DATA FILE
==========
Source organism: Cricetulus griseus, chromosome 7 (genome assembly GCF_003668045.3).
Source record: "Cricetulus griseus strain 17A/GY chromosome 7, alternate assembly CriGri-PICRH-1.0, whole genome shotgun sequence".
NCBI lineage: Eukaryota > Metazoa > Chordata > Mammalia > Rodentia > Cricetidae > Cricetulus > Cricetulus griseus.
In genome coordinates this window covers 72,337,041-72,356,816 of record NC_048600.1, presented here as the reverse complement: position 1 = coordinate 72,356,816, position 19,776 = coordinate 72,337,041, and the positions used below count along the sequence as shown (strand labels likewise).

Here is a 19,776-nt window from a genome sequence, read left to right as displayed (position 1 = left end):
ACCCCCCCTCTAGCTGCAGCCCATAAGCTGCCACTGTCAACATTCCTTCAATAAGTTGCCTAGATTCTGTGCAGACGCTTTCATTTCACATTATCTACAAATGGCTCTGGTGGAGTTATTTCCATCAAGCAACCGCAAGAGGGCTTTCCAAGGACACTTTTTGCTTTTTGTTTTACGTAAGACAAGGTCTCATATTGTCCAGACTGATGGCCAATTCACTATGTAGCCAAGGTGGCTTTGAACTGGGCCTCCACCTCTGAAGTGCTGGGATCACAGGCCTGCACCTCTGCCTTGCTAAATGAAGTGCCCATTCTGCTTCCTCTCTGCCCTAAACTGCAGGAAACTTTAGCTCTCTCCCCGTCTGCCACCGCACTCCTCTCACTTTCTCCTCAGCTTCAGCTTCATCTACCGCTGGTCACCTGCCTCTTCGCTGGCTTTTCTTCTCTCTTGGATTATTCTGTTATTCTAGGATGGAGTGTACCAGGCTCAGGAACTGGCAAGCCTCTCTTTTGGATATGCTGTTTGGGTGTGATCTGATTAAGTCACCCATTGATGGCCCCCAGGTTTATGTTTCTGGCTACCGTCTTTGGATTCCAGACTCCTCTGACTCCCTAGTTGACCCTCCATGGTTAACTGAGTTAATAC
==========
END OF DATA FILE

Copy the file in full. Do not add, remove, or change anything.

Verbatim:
Source organism: Cricetulus griseus, chromosome 7 (genome assembly GCF_003668045.3).
Source record: "Cricetulus griseus strain 17A/GY chromosome 7, alternate assembly CriGri-PICRH-1.0, whole genome shotgun sequence".
NCBI lineage: Eukaryota > Metazoa > Chordata > Mammalia > Rodentia > Cricetidae > Cricetulus > Cricetulus griseus.
In genome coordinates this window covers 72,337,041-72,356,816 of record NC_048600.1, presented here as the reverse complement: position 1 = coordinate 72,356,816, position 19,776 = coordinate 72,337,041, and the positions used below count along the sequence as shown (strand labels likewise).

Here is a 19,776-nt window from a genome sequence, read left to right as displayed (position 1 = left end):
ACCCCCCCTCTAGCTGCAGCCCATAAGCTGCCACTGTCAACATTCCTTCAATAAGTTGCCTAGATTCTGTGCAGACGCTTTCATTTCACATTATCTACAAATGGCTCTGGTGGAGTTATTTCCATCAAGCAACCGCAAGAGGGCTTTCCAAGGACACTTTTTGCTTTTTGTTTTACGTAAGACAAGGTCTCATATTGTCCAGACTGATGGCCAATTCACTATGTAGCCAAGGTGGCTTTGAACTGGGCCTCCACCTCTGAAGTGCTGGGATCACAGGCCTGCACCTCTGCCTTGCTAAATGAAGTGCCCATTCTGCTTCCTCTCTGCCCTAAACTGCAGGAAACTTTAGCTCTCTCCCCGTCTGCCACCGCACTCCTCTCACTTTCTCCTCAGCTTCAGCTTCATCTACCGCTGGTCACCTGCCTCTTCGCTGGCTTTTCTTCTCTCTTGGATTATTCTGTTATTCTAGGATGGAGTGTACCAGGCTCAGGAACTGGCAAGCCTCTCTTTTGGATATGCTGTTTGGGTGTGATCTGATTAAGTCACCCATTGATGGCCCCCAGGTTTATGTTTCTGGCTACCGTCTTTGGATTCCAGACTCCTCTGACTCCCTAGTTGACCCTCCATGGTTAACTGAGTTAATAC